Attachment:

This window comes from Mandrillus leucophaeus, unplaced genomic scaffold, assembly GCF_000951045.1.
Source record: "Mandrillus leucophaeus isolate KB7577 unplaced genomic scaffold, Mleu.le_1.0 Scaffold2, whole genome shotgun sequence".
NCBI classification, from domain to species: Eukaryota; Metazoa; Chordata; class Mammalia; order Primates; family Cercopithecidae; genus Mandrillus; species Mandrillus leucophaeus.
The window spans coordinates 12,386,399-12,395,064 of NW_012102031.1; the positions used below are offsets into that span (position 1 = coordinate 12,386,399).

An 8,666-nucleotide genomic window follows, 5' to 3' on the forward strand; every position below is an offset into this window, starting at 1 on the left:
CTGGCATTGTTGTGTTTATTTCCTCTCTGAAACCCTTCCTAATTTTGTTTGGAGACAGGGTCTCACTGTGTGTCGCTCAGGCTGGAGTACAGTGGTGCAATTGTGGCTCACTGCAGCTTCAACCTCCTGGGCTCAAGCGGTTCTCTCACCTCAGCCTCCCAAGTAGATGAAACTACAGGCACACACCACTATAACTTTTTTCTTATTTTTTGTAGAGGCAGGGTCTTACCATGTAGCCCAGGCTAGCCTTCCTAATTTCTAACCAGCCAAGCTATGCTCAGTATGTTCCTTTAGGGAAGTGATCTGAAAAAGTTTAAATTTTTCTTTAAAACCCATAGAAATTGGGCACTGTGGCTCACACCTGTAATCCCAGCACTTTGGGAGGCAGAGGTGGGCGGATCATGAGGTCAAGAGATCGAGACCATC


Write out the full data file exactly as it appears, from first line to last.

This window comes from Mandrillus leucophaeus, unplaced genomic scaffold, assembly GCF_000951045.1.
Source record: "Mandrillus leucophaeus isolate KB7577 unplaced genomic scaffold, Mleu.le_1.0 Scaffold2, whole genome shotgun sequence".
NCBI classification, from domain to species: Eukaryota; Metazoa; Chordata; class Mammalia; order Primates; family Cercopithecidae; genus Mandrillus; species Mandrillus leucophaeus.
The window spans coordinates 12,386,399-12,395,064 of NW_012102031.1; the positions used below are offsets into that span (position 1 = coordinate 12,386,399).

An 8,666-nucleotide genomic window follows, 5' to 3' on the forward strand; every position below is an offset into this window, starting at 1 on the left:
CTGGCATTGTTGTGTTTATTTCCTCTCTGAAACCCTTCCTAATTTTGTTTGGAGACAGGGTCTCACTGTGTGTCGCTCAGGCTGGAGTACAGTGGTGCAATTGTGGCTCACTGCAGCTTCAACCTCCTGGGCTCAAGCGGTTCTCTCACCTCAGCCTCCCAAGTAGATGAAACTACAGGCACACACCACTATAACTTTTTTCTTATTTTTTGTAGAGGCAGGGTCTTACCATGTAGCCCAGGCTAGCCTTCCTAATTTCTAACCAGCCAAGCTATGCTCAGTATGTTCCTTTAGGGAAGTGATCTGAAAAAGTTTAAATTTTTCTTTAAAACCCATAGAAATTGGGCACTGTGGCTCACACCTGTAATCCCAGCACTTTGGGAGGCAGAGGTGGGCGGATCATGAGGTCAAGAGATCGAGACCATC